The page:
increase during the next five years in anything like the ratio of the past five years, it may be that a new economic problem, the very antithesis of that alluded to in the commencement of this paper, may present itself for solution. At all events, the cry of the Populists and others that increasing scarcity of gold is the cause of much of the poverty and of other ills of mankind, must surely be drowned in the golden stream now flowing from all quarters of the globe, almost threatening to become a rushing torrent, dangerous to the stable foundations of the world's commerce. That this, however, fortunately is an imaginary danger will appear from the following arguments:
Modern gold-getting by scientific methods compels the permanent investment of an enormous amount of capital, and a moderate return only in dividend is looked for as a rule; thus the balance between acquisition and disbursement is likely to be maintained in the future.
One of the chief causes of the extraordinary increase of production in very recent years is to be found in the application of the "cyanide process" to the recovery of gold from "tailings." This process is also largely applied to obtaining gold from very low-grade ores, that, in some cases, contain an average of less than one quarter of an ounce of gold distributed throughout a ton of ore! At the present time there are about twenty-five cyanide plants in this country, and over forty in the Transvaal, where the process has received its greatest development.
Although the fact that cyanide of potassium would dissolve gold quite readily was known long ago, having been employed by Faraday in his experiments with thin films of transparent gold, and used very extensively in the making of solutions of gold for electroplating baths during fifty years past, the practical application of the solvent to obtaining gold from low-grade ores is less than ten years old.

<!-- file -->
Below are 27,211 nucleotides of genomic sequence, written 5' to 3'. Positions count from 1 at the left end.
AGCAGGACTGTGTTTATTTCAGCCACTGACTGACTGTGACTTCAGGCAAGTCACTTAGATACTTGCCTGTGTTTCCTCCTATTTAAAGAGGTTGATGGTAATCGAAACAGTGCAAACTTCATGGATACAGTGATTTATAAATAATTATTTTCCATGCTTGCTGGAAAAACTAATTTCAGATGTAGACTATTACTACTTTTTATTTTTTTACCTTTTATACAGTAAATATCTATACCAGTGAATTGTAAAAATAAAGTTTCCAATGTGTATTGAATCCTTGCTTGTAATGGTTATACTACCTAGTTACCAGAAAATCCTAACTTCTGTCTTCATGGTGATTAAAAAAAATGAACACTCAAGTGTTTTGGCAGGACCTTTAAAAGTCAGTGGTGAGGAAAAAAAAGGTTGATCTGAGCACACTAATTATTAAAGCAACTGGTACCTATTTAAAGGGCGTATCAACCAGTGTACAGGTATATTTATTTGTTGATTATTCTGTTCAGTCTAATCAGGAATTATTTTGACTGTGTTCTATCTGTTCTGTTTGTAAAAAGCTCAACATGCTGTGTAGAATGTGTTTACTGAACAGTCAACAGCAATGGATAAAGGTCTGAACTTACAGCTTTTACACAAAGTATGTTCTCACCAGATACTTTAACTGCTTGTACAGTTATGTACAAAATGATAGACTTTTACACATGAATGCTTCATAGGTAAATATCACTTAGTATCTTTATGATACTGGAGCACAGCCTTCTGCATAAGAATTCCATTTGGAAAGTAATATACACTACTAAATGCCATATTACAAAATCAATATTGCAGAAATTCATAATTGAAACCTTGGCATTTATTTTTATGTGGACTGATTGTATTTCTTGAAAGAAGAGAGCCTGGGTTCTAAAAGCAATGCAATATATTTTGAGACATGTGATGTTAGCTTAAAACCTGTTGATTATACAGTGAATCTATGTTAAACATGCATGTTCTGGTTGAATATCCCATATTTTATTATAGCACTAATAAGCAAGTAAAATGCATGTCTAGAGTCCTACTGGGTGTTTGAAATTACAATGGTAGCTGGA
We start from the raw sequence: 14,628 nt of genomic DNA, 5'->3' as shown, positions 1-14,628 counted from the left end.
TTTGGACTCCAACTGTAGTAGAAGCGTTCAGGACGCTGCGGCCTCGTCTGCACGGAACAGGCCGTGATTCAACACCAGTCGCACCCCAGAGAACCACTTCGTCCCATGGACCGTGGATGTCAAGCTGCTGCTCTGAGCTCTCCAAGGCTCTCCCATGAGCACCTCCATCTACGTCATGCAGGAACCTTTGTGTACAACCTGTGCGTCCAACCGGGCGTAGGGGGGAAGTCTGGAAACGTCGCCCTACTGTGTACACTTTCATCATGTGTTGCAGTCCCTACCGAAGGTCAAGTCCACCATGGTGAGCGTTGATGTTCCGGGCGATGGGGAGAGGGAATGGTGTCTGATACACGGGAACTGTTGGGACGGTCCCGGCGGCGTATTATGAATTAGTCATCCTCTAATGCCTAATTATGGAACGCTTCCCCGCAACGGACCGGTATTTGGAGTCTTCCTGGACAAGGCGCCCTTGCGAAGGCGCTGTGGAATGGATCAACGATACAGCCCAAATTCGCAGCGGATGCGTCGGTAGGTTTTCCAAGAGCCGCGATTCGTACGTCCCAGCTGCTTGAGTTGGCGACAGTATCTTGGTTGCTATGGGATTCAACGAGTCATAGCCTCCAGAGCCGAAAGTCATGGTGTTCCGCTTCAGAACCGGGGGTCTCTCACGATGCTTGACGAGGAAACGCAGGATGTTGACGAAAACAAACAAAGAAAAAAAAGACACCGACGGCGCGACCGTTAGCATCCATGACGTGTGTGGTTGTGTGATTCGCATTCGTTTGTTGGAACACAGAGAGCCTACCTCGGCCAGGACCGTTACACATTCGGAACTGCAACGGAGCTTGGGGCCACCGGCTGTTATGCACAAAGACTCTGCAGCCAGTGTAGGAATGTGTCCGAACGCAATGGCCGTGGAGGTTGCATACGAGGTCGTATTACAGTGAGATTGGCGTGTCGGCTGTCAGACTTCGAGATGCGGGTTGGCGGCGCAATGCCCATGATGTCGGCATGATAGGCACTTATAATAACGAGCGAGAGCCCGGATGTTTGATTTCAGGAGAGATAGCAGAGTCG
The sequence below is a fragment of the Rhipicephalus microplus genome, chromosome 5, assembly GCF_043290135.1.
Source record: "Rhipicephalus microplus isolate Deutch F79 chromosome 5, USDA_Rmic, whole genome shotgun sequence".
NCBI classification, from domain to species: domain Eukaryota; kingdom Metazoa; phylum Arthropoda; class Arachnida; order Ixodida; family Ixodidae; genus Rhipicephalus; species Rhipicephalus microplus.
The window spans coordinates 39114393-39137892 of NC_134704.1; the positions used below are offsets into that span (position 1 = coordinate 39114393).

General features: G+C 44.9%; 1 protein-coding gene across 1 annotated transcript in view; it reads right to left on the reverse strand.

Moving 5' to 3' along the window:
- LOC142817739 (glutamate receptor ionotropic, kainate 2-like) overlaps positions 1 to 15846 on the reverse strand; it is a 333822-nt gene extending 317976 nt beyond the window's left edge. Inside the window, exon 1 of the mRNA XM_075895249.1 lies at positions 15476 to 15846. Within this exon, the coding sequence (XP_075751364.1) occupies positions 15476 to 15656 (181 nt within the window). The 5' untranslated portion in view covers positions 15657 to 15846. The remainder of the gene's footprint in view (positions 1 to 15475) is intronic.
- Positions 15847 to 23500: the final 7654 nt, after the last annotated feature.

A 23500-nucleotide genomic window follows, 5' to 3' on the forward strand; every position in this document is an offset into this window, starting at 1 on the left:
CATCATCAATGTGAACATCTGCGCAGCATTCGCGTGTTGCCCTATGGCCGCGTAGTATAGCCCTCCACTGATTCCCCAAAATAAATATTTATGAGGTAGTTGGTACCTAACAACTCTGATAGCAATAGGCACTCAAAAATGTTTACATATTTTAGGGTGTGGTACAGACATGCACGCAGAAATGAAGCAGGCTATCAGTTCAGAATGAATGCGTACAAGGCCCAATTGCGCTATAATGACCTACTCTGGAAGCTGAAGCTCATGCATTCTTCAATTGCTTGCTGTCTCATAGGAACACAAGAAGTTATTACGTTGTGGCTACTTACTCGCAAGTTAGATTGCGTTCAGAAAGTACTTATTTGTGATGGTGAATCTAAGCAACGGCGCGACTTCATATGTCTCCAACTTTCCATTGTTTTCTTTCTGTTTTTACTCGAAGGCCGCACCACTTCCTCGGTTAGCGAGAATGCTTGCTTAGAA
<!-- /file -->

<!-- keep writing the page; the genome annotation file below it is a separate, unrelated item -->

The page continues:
In Utah there is a dry bed of an ancient lake, the floor of which may be said to be carpeted with gold; according to a recent report this bed of limestone, eight miles by ten, varying from twenty to forty feet in thickness, and containing gold in proportion running from six to twenty dollars per ton, is an "ideal ore" for treatment by the cyanide process. A number of cyanide mills are now working the deposit, all paying dividends, and it is said that the only limit to output is the capacity of the mills. It is estimated that there are "5,000,000,000 tons of ore in the district, containing $50,000,000,000 worth of gold!" Although this statement is startling, the estimate is not a wild guess, for the blanket of ore has been cut in many places; hundreds of samples have been taken from different depths, and in all cases the finely distributed gold has been found, apparently having been deposited from solution in a mineral water which formed the lake in prehistoric times.